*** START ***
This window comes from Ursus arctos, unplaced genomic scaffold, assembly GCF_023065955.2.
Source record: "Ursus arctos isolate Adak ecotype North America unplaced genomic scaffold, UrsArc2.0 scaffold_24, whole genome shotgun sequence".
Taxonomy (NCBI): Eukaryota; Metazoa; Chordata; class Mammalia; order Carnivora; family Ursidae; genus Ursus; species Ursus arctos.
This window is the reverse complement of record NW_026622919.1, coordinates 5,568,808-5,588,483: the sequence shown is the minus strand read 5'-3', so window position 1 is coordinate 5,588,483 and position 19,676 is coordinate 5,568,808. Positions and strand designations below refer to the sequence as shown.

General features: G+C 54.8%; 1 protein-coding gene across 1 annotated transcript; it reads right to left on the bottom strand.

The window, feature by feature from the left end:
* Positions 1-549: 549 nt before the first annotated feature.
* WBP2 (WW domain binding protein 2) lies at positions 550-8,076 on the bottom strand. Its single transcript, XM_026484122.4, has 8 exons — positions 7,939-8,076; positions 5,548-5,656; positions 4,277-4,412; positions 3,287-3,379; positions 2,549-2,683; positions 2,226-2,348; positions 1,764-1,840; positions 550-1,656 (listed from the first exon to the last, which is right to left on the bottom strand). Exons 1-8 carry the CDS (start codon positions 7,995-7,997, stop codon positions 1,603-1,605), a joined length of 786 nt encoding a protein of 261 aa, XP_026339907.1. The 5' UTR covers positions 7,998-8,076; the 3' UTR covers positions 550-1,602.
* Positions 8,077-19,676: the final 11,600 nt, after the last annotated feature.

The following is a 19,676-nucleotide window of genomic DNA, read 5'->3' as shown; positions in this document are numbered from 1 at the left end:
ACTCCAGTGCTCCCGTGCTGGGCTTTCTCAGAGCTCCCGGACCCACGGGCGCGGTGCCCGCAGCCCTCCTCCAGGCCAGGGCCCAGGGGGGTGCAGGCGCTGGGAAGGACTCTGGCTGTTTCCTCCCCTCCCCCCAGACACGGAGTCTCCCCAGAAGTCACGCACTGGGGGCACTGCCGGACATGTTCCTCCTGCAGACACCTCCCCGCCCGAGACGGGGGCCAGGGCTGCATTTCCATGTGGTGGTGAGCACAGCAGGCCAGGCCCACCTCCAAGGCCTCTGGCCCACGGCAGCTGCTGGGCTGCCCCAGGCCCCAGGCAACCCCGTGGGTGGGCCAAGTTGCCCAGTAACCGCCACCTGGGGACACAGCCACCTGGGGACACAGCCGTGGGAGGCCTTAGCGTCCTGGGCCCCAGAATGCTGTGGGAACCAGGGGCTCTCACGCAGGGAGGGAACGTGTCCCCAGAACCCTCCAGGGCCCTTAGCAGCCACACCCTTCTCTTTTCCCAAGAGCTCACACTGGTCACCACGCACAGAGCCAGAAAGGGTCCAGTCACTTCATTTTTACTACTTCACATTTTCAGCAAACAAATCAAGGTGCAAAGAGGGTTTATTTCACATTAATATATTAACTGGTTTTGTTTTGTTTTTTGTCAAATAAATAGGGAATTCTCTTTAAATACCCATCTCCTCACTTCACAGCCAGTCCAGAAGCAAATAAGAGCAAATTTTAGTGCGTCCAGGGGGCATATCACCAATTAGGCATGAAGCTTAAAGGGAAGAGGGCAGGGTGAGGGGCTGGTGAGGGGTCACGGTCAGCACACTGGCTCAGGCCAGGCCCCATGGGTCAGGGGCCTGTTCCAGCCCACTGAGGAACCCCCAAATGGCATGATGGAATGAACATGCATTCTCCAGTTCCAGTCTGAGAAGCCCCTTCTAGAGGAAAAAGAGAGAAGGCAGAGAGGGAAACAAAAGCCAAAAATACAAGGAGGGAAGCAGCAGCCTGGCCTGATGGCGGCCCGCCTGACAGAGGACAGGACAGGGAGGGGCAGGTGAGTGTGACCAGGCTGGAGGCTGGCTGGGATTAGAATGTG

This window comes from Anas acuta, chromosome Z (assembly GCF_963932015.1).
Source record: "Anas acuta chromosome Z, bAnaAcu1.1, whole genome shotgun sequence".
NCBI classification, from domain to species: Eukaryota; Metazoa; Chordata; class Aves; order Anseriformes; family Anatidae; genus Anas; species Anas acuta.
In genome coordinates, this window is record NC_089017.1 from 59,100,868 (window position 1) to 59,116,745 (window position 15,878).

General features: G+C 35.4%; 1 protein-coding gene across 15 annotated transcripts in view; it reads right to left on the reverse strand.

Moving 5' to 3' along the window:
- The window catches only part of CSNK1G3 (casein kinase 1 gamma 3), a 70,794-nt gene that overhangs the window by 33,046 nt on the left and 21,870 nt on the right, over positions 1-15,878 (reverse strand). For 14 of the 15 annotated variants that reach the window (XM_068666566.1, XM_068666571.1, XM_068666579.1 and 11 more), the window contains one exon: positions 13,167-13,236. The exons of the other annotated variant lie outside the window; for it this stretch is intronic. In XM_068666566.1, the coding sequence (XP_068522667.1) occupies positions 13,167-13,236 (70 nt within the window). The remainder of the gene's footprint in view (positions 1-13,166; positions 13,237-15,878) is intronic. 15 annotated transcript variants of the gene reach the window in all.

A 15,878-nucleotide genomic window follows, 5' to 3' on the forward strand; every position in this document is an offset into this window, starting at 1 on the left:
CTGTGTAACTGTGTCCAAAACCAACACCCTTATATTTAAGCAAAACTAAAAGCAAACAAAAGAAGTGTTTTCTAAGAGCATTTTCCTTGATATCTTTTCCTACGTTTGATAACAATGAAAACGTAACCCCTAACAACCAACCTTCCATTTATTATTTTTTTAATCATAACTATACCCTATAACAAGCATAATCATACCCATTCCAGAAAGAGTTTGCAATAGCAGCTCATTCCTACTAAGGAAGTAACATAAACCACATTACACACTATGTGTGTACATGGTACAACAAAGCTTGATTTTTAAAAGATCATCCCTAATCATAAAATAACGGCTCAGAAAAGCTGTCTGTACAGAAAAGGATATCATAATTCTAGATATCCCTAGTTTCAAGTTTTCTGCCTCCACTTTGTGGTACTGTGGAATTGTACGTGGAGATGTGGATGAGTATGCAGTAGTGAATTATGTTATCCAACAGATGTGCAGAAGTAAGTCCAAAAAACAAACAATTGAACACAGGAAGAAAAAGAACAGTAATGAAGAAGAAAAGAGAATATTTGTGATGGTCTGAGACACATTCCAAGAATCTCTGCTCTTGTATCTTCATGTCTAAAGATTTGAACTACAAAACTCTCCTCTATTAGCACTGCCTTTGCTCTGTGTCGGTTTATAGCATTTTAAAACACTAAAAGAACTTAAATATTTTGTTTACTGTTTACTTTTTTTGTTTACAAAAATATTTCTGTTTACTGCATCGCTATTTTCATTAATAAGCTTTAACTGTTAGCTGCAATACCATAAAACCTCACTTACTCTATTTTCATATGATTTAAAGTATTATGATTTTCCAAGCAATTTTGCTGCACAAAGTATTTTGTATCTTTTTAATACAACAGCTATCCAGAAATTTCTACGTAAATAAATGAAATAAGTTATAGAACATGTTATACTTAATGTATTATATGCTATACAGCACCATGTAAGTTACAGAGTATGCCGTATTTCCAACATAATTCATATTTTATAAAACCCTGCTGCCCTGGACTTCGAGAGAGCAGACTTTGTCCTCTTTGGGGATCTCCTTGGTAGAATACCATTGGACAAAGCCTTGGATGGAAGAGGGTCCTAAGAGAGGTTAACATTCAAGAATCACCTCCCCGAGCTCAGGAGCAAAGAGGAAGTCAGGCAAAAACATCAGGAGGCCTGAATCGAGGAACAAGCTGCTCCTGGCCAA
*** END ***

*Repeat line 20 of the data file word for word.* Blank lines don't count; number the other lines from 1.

CTGTGTAACTGTGTCCAAAACCAACACCCTTATATTTAAGCAAAACTAAAAGCAAACAAAAGAAGTGTTTTCTAAGAGCATTTTCCTTGATATCTTTTCCTACGTTTGATAACAATGAAAACGTAACCCCTAACAACCAACCTTCCATTTATTATTTTTTTAATCATAACTATACCCTATAACAAGCATAATCATACCCATTCCAGAAAGAGTTTGCAATAGCAGCTCATTCCTACTAAGGAAGTAACATAAACCACATTACACACTATGTGTGTACATGGTACAACAAAGCTTGATTTTTAAAAGATCATCCCTAATCATAAAATAACGGCTCAGAAAAGCTGTCTGTACAGAAAAGGATATCATAATTCTAGATATCCCTAGTTTCAAGTTTTCTGCCTCCACTTTGTGGTACTGTGGAATTGTACGTGGAGATGTGGATGAGTATGCAGTAGTGAATTATGTTATCCAACAGATGTGCAGAAGTAAGTCCAAAAAACAAACAATTGAACACAGGAAGAAAAAGAACAGTAATGAAGAAGAAAAGAGAATATTTGTGATGGTCTGAGACACATTCCAAGAATCTCTGCTCTTGTATCTTCATGTCTAAAGATTTGAACTACAAAACTCTCCTCTATTAGCACTGCCTTTGCTCTGTGTCGGTTTATAGCATTTTAAAACACTAAAAGAACTTAAATATTTTGTTTACTGTTTACTTTTTTTGTTTACAAAAATATTTCTGTTTACTGCATCGCTATTTTCATTAATAAGCTTTAACTGTTAGCTGCAATACCATAAAACCTCACTTACTCTATTTTCATATGATTTAAAGTATTATGATTTTCCAAGCAATTTTGCTGCACAAAGTATTTTGTATCTTTTTAATACAACAGCTATCCAGAAATTTCTACGTAAATAAATGAAATAAGTTATAGAACATGTTATACTTAATGTATTATATGCTATACAGCACCATGTAAGTTACAGAGTATGCCGTATTTCCAACATAATTCATATTTTATAAAACCCTGCTGCCCTGGACTTCGAGAGAGCAGACTTTGTCCTCTTTGGGGATCTCCTTGGTAGAATACCATTGGACAAAGCCTTGGATGGAAGAGGGTCCTAAGAGAGGTTAACATTCAAGAATCACCTCCCCGAGCTCAGGAGCAAAGAGGAAGTCAGGCAAAAACATCAGGAGGCCTGAATCGAGGAACAAGCTGCTCCTGGCCAA